by Paul Tautges | December 29, 2014 8:19 am
As a new year rapidly approaches, we think and hear non-stop messages about cranking up our motivation to change. We have a resolution for this and that, for everything except what we need most, that is, to think biblically about being motivated. Why should we be motivated to change? Why should we shun laziness and the reputation of being a sluggard whom no one can depend upon? The Bible is rich with counsel so that we will think biblically, see how seriously God views laziness, and experience change in and through Christ. Here’s a sampling of that counsel from pastor and counselor Adam Embry.
In Proverbs, the lazy man makes two main excuses. In fact, since he never works, he has plenty of time to conjure up excuses and talk about them. Charles Spurgeon said, “the slothful man is represented as having something to say, and I think that there are no people that have so much to say as those that have little to do. While nothing is done, much is talked about.” The lazy man’s first excuse is that he always needs to rest. In Proverbs 6:6–11 we hear how the lazy individual always needs a little nap; this person’s excuse for needing rest is really procrastination. You could imagine the individual saying today, “I’ll just hit the snooze button on my alarm clock a few more times.” Several more minutes’ sleep then turn into hours, which turn into a wasted day. In contrast to the lazy individual is the ant. Some Palestinian ants were known for storing up grain for the winter. Rather than conquering creation by working for God, we are lazy and must learn from one of the smallest creatures, the ant, who instinctively works hard without being told to do so.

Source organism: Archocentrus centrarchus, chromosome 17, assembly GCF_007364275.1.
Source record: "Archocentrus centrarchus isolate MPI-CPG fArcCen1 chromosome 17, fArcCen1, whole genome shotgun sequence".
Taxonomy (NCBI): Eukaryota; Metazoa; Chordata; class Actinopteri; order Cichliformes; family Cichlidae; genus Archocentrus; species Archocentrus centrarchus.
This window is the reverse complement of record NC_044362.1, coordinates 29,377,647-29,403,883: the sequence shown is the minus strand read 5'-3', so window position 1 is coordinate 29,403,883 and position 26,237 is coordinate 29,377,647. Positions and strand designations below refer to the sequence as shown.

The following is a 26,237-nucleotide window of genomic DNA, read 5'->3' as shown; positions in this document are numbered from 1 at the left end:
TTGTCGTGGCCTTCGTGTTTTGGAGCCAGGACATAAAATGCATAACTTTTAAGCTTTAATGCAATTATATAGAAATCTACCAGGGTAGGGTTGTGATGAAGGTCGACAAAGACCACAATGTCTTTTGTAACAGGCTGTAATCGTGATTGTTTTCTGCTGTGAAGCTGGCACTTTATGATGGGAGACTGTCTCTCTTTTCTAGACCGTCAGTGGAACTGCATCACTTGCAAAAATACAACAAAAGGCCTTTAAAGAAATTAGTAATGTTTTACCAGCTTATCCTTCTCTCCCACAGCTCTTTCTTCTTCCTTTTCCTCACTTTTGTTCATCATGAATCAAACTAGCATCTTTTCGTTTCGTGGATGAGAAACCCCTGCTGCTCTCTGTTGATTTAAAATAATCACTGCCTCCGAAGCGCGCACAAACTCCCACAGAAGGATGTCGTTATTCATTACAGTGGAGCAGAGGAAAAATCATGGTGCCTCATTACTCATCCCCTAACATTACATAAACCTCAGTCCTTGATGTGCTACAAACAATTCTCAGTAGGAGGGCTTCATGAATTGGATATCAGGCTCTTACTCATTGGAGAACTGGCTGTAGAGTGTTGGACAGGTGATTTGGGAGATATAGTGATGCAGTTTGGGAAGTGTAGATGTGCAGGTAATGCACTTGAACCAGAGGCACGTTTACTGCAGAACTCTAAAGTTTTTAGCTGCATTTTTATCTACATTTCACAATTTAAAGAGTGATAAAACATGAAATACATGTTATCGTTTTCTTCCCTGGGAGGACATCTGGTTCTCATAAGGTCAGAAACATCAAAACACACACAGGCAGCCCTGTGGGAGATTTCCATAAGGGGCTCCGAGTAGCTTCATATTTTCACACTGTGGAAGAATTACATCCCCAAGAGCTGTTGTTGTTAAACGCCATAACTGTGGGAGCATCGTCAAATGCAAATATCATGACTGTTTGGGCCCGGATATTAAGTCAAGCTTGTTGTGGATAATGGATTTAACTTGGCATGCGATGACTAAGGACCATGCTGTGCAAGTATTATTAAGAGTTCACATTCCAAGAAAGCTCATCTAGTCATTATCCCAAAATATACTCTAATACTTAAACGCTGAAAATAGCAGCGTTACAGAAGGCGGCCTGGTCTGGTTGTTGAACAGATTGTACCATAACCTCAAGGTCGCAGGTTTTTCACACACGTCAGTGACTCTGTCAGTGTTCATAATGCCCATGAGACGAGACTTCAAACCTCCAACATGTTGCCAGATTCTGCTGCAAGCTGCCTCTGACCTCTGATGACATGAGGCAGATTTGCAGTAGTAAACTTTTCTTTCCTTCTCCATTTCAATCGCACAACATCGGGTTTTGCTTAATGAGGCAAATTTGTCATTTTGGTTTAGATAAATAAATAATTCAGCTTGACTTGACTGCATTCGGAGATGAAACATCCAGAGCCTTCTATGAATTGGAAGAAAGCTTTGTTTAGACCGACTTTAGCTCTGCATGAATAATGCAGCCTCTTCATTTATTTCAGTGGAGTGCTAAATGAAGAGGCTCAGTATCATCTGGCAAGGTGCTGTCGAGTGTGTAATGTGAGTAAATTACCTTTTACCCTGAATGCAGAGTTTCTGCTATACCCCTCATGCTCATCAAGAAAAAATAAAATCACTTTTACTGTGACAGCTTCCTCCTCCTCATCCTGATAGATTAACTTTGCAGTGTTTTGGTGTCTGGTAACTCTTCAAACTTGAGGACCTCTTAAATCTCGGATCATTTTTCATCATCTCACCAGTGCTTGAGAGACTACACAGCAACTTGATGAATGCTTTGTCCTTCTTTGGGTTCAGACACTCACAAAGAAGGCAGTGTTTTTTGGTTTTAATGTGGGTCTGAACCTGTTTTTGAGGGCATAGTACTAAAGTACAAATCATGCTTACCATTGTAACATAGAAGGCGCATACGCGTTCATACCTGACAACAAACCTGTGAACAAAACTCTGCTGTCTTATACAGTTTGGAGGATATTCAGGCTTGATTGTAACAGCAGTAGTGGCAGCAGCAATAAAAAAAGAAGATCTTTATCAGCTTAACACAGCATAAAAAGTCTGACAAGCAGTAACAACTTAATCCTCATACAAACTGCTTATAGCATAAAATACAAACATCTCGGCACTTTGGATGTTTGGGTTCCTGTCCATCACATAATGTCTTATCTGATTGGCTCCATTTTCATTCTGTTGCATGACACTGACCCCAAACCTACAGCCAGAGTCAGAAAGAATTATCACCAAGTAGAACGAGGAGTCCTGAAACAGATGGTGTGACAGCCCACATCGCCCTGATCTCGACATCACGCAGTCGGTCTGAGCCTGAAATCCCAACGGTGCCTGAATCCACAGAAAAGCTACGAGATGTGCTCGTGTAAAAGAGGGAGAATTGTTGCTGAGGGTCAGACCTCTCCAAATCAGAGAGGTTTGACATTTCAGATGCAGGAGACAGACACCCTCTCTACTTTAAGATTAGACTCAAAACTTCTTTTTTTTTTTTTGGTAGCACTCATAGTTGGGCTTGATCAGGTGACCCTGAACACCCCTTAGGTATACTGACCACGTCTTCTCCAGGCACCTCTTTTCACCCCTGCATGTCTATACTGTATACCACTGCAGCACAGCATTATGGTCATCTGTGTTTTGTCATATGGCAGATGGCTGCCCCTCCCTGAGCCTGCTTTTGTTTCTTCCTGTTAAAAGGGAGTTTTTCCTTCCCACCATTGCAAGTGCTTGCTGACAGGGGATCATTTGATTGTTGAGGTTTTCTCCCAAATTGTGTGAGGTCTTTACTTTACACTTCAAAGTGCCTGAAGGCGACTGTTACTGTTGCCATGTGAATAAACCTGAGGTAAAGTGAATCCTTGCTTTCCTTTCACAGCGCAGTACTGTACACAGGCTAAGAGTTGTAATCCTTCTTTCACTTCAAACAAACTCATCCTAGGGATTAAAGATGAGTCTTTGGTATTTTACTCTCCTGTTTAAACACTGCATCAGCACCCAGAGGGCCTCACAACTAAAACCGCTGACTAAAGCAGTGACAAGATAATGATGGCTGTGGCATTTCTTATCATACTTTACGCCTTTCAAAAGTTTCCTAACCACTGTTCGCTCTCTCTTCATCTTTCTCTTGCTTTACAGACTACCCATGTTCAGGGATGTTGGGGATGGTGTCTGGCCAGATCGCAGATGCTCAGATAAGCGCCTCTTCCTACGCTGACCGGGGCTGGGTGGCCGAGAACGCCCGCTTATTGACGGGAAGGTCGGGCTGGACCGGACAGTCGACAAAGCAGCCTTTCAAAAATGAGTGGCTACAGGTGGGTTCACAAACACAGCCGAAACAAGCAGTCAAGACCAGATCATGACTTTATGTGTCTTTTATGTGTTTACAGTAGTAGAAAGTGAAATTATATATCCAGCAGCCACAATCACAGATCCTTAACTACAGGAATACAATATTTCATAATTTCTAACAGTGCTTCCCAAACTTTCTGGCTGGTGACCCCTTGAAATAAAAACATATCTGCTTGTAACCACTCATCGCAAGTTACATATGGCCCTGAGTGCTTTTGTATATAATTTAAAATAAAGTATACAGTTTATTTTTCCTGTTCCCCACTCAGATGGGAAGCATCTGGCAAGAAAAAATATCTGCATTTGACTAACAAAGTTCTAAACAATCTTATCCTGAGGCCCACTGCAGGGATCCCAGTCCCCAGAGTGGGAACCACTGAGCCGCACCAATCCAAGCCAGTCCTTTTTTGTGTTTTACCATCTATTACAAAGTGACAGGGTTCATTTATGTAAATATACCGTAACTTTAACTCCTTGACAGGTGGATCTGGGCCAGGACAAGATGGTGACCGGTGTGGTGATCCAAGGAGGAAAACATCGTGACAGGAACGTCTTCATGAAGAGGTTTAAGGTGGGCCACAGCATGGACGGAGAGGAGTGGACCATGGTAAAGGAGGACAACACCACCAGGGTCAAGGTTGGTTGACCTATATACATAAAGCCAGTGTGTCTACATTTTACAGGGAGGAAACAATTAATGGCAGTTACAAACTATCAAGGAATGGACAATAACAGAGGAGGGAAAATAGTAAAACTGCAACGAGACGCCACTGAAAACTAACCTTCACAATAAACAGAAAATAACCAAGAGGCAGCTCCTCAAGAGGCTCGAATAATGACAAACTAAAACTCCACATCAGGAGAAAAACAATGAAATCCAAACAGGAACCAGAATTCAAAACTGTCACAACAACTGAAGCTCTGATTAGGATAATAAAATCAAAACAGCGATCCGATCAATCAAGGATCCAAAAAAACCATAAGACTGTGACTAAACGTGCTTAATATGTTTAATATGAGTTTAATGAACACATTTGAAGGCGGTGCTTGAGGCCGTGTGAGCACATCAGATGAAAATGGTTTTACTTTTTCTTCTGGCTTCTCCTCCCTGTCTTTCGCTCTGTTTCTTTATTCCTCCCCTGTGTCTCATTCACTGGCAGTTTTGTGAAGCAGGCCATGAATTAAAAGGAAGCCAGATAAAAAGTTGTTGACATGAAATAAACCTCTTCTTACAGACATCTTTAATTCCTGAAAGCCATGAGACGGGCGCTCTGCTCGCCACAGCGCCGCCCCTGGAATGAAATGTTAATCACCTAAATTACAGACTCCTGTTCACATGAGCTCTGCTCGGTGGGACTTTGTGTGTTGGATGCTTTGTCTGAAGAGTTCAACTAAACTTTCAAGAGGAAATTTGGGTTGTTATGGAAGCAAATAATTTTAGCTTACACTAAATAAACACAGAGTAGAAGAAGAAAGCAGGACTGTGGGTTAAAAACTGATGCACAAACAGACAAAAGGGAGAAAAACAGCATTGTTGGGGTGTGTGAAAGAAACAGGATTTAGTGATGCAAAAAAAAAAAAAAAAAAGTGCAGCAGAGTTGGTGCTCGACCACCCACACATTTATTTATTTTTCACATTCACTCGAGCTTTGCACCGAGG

The lazy man’s second excuse is that it’s just too risky heading off to work: The sluggard says, “there is a lion in the road!” (see Proverbs 26:13–16; compare 22:13). The unmotivated person thinks that the remote danger of a lion roaming the streets is a reason to avoid work. Now, lions typically didn’t roam the streets of Israel looking for an unmotivated person to devour. Here’s the logic in today’s world: “I can’t drive to work! People die in car accidents!” or, “I can’t go outside to work! I might get struck by lightning!” Work is too wearisome to engage in and so he or she makes more excuses.
The lazy person’s two excuses lead to five serious consequences.
These five consequences can be viewed from a different angle, as laziness negatively impacts our relationships with others (annoying/unhelpful), our well-being (poverty, unfinished tasks, unfulfilled desires), and our eternal destiny (death). The lazy individual’s excuses epitomize an obsessive, selfish care for him- or herself, a disregard for others, and disobedience toward God. “Idleness,” Spurgeon preached, “is selfishness, and this is not consistent with the love of neighbor, nor with any high degree of virtue.” Laziness, then, is a sin that dominates all of life and reflects disobedience to God’s law. It’s a curse we bring upon ourselves and our relationships that will ultimately kill us.
Slothfulness, like all other sins, is deceptive. We never think its consequences are catastrophic. It offers us ease and comfort, but it fails to deliver. Augustine noted this when he said, “Sloth poses as the love of peace: yet what certain peace is there besides the Lord?” As it is with every sin, the solution to fighting laziness is the good news of salvation the Lord brings.
(This brief summary of what the Bible teaches about laziness and its cure is from Adam Embry’s mini-book HELP! I Can’t Get Motivated.]
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